thanks for using our legacy product. in-view uses our contextual targeting and user initiation we are known for but places the ads natively in the content rather than over it. It is designed for premium editorial environments where we dont want to obscure the content in any way hopefully you will give it a go it generates great cpms for publishers and strong metrics for ad partners

  8. Douglas Ferguson from College of Charleston, June 9, 2016 at 1:09 p.m.

    I must admit that this "natural break" method of advertising from Vibrant is a very good idea. And I hate everything ad-related  :-) 

  9. Paolo Gaudiano from Infomous, Inc., June 9, 2016 at 1:50 p.m.

    Tobi, thank you for another interesting story. Craig, I too was perplexed as to how this differs from your original format. I understand that it's in-line instead of hover-over. But does the inline content appear (perhaps shifting editorial content aside) in response to user actions, or is it somehow always there?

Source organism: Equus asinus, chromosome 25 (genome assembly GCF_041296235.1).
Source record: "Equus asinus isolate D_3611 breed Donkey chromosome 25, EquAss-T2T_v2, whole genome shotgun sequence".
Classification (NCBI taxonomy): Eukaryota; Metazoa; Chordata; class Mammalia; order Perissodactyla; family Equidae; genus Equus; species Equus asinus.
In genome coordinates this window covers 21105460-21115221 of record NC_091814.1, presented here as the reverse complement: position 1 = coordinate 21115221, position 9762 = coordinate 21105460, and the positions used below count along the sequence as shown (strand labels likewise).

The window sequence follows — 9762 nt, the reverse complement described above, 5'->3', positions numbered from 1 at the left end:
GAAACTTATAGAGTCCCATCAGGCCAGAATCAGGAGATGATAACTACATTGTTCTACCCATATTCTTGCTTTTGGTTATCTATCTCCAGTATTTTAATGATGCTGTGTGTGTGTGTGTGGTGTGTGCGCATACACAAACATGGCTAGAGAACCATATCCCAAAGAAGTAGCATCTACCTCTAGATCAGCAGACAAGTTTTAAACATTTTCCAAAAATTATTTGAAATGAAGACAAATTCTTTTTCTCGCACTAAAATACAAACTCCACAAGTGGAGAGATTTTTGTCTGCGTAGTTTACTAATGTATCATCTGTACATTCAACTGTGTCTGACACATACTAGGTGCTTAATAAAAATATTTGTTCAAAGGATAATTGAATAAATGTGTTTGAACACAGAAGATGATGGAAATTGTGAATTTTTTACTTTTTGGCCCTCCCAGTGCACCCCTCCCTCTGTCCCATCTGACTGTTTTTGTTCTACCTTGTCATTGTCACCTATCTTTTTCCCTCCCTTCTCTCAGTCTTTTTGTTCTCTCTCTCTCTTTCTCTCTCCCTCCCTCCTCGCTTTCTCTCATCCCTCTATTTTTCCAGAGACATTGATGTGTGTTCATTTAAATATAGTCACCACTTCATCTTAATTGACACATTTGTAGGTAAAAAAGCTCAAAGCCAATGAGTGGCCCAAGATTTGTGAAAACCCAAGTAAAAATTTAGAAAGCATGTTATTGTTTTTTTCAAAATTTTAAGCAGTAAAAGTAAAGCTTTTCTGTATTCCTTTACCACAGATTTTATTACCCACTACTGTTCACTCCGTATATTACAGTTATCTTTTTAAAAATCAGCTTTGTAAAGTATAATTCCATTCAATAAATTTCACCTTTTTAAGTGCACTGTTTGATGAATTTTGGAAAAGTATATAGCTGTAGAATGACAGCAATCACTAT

Also, one thing that I found so annoying about the original Vibrant/Kontera format was the fact that it was activated even if I simply passed my mouse over a word. Is it possible with your new format for instance to have the text visibly change color or get highlighted, but no promotiona content appears UNLESS I the click or tap? Otehrwise my suspsicion is that people will still find it really annoying and will quickly learn go navigate around the tagged words.